In short, what is presented to thought as the “first” in the Universal Concrete is “Being Becoming”: in other words, Unconditioned Being moving out of itself into the externalisation of what is implicit in it, by way of a process which we call the Dialectic. Thus are we compelled to think Being as absolute, potential, transcendental, as well as immanent. Being-immanent is Being-absolute becoming and become. We must, then, contemplate Being as mysterious fountain of all our rich experience, but as itself unknowable save in so far as it is immanent and declared in the world we have.

Creation, accordingly, is not the manufacturing of something out of alien elements however plastic, but merely the making manifest of the potency of Absolute Being in the form of a finite co-ordinated and rational phenomenal series. Nor are we entitled to say that Absolute Being exhausts the possibilities within it in what is spread out before the eye of man—not even if man knew the manifested whole of creation in its full sweep and meaning. That man can never do, because he himself occupies only one step of the ascending series; but, even if he could grasp the whole of the created universe, still he would find himself gazing with wonder and awe at the central and inscrutable mystery of Being, fount of all, causa sui, a sethat, as Fichte says, “which is neither subject nor object, but the ground of both and that out of which both come into being”—the Neutrum of Schelling.

“Being-absolute is in itself predicateless.” True, but it has in it the potency of all predicates. We may not say that that is “Nothing” which is Fons Omnium, that that is inert which is the source of all activity, that that is non-rational which manifests itself as Reason-immanent?1

Attributes of Absolute Being.

If our Epistemology is a true record of mind-events, Absolute Unconditioned Being is given as ground of all possible experience, and the nisus of Becoming is the determination of Itself. Consequently when we say of “determinates”—the knowable universe—that Being is “immanent” therein, the word serves its purpose. And yet it is an inadequate term, for it would be more correct to say that existence is Being showing itself in all the variety and richness hidden in its Potentiality. Every man, whether he is aware of it or not, carries this ground-notion about with him: it is that, as Spinoza would say, without which nothing can exist or be conceived. The tendency of finite mind is to separate it and contemplate it as an independent Being—as God abiding with Himself in His inscrutable essence. Held bound by the great thought, he seeks to name its characters, forgetting that it is only a moment in the concrete synthesis—the ground-moment in the Notion and fact God. To assign predicates is to determine that which is given to consciousness first and last as indeterminate. This is an illegitimate and contradictory proceeding; and yet it is not illegitimate to dwell on Being Absolute and to contemplate it in its soleness and universality so long as we bear in mind that it is only as ground-moment in the One God that we so contemplate it.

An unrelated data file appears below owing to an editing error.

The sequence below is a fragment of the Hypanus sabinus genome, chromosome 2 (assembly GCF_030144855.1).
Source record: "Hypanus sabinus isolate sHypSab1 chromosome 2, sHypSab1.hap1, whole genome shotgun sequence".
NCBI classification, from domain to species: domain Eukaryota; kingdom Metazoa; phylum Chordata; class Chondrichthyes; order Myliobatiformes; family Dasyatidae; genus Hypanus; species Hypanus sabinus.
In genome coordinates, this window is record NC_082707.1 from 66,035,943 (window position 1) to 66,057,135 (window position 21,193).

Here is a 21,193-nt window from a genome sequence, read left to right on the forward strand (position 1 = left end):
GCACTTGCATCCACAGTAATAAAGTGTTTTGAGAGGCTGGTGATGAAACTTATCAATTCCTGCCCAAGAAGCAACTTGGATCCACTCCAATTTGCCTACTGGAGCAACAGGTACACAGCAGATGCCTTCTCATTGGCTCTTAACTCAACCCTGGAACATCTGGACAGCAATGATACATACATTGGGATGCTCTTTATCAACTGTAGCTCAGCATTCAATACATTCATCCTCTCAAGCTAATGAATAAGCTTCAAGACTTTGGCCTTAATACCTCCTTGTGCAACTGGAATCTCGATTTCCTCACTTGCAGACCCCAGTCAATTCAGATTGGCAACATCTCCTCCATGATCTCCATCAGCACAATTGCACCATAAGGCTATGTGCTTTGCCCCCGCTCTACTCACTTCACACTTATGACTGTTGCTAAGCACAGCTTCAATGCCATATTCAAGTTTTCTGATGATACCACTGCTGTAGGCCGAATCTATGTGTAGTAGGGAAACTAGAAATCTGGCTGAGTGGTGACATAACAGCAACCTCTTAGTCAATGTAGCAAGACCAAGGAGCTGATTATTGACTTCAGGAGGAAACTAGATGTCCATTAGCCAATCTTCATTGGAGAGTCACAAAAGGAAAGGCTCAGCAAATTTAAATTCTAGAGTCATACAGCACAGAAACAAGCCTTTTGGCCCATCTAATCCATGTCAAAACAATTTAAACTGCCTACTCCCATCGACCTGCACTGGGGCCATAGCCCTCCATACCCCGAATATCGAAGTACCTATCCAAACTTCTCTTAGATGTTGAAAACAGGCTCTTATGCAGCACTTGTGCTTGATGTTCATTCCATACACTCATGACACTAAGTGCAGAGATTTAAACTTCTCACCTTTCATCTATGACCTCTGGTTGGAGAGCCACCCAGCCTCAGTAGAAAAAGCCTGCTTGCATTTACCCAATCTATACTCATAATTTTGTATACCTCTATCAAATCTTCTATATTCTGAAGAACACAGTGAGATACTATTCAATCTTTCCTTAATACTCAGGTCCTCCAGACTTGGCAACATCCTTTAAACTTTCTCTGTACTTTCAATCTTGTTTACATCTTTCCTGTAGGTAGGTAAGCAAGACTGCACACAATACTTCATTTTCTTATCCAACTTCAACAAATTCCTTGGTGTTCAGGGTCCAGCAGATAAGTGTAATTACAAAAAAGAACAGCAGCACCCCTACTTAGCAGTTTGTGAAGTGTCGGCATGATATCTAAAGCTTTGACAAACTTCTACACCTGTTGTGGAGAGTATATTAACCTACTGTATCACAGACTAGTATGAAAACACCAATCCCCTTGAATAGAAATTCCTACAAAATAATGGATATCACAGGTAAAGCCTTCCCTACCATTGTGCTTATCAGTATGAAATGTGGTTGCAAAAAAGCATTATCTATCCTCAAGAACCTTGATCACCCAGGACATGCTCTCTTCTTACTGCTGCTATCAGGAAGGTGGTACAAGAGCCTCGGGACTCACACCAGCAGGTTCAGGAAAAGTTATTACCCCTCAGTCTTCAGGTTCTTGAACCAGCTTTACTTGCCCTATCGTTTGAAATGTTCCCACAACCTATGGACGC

To isolate a moment in a one concrete of movement as if it were an independent entity and then assign properties to it is futile; but to contemplate it as a moment in its relation to the other moments of the same whole and to the existent of which it is ground is quite justifiable. It is only thus indeed that we see distinctly its true character and significance. Accordingly, while we cannot assign “properties” to Absolute Being, to say that it is a blank self-identity is merely a rhetorical way of talking of that which is the fountain of all reality and actuality. Not only does the fact of its being ground-moment yield Potentiality but we can assign to it those attributes which its relation to the finite actual forces on us. To detect a moment in a one movement and then to relegate it to the Unknowable is to deprive it of all significance in the synthesis which we are endeavouring to build up.